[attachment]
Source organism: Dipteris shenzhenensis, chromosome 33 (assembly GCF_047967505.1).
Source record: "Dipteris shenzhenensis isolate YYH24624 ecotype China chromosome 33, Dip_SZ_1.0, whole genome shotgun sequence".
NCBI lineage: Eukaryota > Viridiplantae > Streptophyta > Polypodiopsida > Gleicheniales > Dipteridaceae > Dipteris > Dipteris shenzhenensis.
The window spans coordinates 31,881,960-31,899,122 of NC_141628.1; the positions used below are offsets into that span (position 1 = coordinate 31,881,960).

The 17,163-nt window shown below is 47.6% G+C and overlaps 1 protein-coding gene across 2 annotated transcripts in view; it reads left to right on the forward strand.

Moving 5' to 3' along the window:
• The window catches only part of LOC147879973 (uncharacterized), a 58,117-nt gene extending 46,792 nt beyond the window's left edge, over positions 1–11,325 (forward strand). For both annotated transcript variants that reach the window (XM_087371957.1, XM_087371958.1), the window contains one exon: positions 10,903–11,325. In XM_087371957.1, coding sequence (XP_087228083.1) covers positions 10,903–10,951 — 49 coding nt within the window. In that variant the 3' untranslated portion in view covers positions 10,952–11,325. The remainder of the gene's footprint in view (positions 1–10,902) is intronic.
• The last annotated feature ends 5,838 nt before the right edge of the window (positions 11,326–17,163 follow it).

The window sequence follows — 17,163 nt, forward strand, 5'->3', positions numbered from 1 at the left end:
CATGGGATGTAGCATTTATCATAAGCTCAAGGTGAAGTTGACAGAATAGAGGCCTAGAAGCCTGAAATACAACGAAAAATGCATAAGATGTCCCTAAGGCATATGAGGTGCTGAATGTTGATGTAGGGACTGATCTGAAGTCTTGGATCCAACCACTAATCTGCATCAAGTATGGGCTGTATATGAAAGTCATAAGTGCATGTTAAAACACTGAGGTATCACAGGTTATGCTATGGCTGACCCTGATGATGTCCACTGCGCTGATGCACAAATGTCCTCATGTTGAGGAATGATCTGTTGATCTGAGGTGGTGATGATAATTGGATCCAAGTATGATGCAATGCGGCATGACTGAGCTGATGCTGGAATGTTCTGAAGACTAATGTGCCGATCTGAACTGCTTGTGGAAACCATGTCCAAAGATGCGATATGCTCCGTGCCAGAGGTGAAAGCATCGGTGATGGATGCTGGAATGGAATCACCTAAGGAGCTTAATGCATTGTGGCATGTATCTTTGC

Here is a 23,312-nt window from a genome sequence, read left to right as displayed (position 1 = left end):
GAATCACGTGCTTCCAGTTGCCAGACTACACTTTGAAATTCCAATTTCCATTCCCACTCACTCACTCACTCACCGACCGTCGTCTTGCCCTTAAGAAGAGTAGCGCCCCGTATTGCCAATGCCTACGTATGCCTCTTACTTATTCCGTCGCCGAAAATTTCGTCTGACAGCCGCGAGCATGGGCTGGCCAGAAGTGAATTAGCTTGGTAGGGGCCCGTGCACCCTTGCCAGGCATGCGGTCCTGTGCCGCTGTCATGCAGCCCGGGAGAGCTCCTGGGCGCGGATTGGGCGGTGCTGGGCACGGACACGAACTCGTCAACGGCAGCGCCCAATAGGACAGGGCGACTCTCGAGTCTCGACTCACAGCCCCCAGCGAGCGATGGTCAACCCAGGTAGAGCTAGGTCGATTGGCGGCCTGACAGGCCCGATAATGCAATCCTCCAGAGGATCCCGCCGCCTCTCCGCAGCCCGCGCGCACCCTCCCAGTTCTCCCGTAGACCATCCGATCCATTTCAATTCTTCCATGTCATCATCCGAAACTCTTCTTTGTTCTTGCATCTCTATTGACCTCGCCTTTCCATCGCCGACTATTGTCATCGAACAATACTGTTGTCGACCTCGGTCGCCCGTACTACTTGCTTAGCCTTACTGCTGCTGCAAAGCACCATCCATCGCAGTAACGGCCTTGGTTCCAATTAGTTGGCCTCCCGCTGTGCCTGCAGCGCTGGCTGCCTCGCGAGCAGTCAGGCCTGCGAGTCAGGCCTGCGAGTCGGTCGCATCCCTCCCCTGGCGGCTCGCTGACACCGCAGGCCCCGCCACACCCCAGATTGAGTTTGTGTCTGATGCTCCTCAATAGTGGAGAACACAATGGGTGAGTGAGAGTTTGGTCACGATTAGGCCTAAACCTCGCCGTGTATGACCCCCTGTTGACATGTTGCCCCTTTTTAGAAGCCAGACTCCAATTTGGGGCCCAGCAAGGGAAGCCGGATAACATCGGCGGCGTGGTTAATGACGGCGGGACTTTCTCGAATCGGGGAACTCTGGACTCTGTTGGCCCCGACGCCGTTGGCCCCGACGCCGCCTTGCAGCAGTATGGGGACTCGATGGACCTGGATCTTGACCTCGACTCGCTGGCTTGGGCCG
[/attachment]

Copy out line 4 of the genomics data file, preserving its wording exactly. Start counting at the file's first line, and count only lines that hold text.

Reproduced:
The window spans coordinates 31,881,960-31,899,122 of NC_141628.1; the positions used below are offsets into that span (position 1 = coordinate 31,881,960).